This article is a contribution by our partners The New Federalist,written by .
The elections to the European Parliament will commence in less than 30 days. Due to the Brexit extension granted to the UK, for the first time in history we won’t know how many MEPs will be elected to the European Parliament until the day before the elections. At the same time, it was the European Council that finally decided on the composition of the Parliament.
At the moment, there are 750 members of the European Parliament, plus the President, and as the Treaty of the European Union establishes, it is the maximum number of MEPs we can have.  The UK’s scheduled withdrawal from the EU prompted a rethink on how their 73 seats should be redistributed.
Who has the power to change the rules?
In June 2018 the European Council (EC), a body which quite paradoxically has the power to modify the composition of the Parliament, had three options in front of it: a) Reconsidering on the proposal, rejected by the EP itself, to create the so-called ‘transnational lists’ (the idea was to assign those 73 seats to a European-wide constituency) ; b) to reduce the amount of MEPs from 750 to 677, thus removing all UK seats, (this choice would have been the easiest one and also the easiest to defend, considering that the EU could have employed the “cutting the costs of politics” rhetoric); or c) adopting option B with some adjustments, thus cutting the total number of the seats on one hand, and redistributing a part of the seats to some Member States on the other.
The European Council adopted option ‘c’, so the next Parliament will be composed by 705 MEPs and some of the member States saw an increase in the number of their MEPs. More or less a year before the 2019 elections, the EU institutions reacted well in order to establish how they will work without the UK, respecting the minimum time proposed by IDEA (International Institute for Democracy and Electoral Assistance), namely a minimum of one year to change the rule of the general elections.
This non-binding rule is a very important aspect in securing a democratic system. Modifying one of the components of a political system, the electoral procedure (even if there is no proper European-wide electoral law) of the institutions has important consequences, even more so if the institution who changed the rule is not the one that will be affected. In a high-quality democracy, it is the party system that is the actor with the legitimacy to change, renew and modify how rulers will be chosen by the voters throughout a democratic decision.
Most of the time, due to the fact that confidence in political parties and in politics in general is a rather negative trend, we forget that parties are composed by the people; they preserve a specific social capital and they have to represent a political culture and interests. It means that political parties can (best) work only via consensus. It is definitely not the same for the institutions. After all, it is the actual party and the public who have to establish their ‘rules’ in the best possible way.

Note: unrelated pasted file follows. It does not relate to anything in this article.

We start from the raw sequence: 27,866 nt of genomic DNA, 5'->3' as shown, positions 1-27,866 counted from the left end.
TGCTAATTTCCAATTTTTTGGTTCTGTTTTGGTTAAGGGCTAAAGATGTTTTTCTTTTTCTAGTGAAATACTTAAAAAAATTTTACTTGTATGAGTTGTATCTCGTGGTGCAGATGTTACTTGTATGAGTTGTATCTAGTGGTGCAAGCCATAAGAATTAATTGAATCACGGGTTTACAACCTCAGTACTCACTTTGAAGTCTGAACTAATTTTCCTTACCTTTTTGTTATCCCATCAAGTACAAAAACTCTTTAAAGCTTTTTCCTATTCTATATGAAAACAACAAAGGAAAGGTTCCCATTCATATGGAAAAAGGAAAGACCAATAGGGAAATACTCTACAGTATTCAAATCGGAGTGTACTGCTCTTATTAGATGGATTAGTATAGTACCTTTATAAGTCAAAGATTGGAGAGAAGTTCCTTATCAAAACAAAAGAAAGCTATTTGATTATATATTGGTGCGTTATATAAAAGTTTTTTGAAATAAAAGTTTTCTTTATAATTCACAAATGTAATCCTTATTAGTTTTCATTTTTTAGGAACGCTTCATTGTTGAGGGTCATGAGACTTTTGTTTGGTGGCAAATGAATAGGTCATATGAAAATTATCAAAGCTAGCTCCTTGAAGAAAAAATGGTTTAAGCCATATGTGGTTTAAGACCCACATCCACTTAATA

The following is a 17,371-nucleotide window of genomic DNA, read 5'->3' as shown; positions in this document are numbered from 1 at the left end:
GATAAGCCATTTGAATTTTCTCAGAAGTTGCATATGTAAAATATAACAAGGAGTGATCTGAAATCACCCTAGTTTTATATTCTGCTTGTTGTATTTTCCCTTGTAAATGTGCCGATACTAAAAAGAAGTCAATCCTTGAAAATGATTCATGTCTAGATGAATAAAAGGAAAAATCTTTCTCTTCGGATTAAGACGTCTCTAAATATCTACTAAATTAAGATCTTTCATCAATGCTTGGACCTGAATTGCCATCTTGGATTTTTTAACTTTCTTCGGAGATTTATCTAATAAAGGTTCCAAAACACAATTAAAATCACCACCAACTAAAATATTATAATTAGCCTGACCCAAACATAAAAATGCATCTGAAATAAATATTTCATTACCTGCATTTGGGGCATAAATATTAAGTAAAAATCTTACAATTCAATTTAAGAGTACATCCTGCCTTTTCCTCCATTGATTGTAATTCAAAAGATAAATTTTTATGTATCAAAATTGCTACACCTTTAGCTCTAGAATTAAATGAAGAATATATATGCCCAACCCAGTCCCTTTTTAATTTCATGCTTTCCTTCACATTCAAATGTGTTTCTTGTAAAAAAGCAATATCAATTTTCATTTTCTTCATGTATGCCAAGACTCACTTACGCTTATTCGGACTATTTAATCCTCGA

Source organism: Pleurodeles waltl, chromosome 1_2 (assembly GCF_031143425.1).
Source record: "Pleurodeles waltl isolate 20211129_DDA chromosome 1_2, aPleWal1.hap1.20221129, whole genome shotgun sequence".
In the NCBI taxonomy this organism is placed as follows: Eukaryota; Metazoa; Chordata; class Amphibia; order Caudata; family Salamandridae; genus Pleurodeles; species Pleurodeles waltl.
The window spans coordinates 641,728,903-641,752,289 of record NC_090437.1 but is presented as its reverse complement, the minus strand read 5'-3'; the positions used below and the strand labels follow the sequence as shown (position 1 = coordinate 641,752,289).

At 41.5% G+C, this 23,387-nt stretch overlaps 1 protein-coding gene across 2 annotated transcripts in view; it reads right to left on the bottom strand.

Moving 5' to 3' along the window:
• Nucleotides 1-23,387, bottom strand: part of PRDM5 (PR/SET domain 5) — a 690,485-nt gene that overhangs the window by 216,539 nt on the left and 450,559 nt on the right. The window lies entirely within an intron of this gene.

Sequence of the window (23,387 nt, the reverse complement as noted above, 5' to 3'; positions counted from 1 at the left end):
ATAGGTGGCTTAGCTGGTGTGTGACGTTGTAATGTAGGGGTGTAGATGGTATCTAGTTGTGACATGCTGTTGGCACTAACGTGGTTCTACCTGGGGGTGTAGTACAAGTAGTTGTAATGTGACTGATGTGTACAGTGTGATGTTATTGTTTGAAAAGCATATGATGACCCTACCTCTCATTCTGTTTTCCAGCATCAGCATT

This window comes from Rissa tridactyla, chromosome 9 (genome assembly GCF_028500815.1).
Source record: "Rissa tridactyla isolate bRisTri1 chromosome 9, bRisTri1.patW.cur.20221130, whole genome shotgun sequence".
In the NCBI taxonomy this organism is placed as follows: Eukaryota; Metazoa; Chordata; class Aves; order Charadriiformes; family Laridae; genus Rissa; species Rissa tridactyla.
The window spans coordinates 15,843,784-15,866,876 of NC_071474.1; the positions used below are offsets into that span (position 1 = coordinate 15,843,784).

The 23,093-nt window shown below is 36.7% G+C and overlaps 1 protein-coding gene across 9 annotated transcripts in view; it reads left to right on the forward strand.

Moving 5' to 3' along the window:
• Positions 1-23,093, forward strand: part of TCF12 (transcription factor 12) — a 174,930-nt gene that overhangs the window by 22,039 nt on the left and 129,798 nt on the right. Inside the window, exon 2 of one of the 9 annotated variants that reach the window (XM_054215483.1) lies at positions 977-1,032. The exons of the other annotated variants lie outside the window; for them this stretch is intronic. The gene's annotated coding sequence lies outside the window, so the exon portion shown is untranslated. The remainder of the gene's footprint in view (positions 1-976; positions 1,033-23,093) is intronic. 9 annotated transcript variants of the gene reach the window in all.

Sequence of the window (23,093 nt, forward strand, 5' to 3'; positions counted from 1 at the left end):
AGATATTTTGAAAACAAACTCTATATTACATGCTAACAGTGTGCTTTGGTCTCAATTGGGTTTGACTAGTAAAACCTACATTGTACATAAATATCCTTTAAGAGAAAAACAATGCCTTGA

These are the sort of things that an efficient party system should do and it is quite clear that the European party system is too different from what it should actually be like. Above all, the next EP elections will be fundamental because a crossroads is becoming more likely every single day. These elections are an important occasion not only because they seem to be real ‘European’ elections, or because there will be a face-off between nationalists and populist forces and all the other ones, but especially because the EP itself could gain or lose a lot of its power and influence in the EU institutional framework.
With or without UK
The European Council on Foreign Relations (ECFR) recently published an article aiming to forecast the next Parliament, both with and without the British MEPs.
Based on the article, one can first observe that the possible fragmentation of the EP groups could be reduced or even avoided if the UK participates in the elections. Basically all the groups we can now see in the EP will remain the same (apart from the nationalists). On the contrary, if the UK doesn’t participate, the fragmentation rate will be higher. The EFDD is a group that will no longer exist without Nigel Farage’s party and the ECR, which could truly make a difference in the coalitions’ structure (even acting as a moderator amongst nationalists), would lose the British Conservatives.
Secondly, even if with UK participation, it seems that no strong majority can be formed, the solid presence of moderate groups can make a difference, especially with regard to the process of electing the new Commission President. Still, if we have to take a look at the Spitzenkandidaten process, it is clear that the system does not properly work. Perhaps the most pro–European group, ALDE, was under pressure by President Macron and did not nominate a single lead candidate.
If the EP political parties don’t find an agreement in order to propose a strong candidate to the Commission, this non-written and non-binding procedure could be abandoned in the next elections.
 Article 14 of the TEU (Treaty of the European Union) clarifies that «the total number of the members is not to exceed 750, plus the President, that representation is to be degressively proportional, with a minimum threshold of six members per State, and that no member States is to be allocated more than 96 seats». Germany has 96 seats.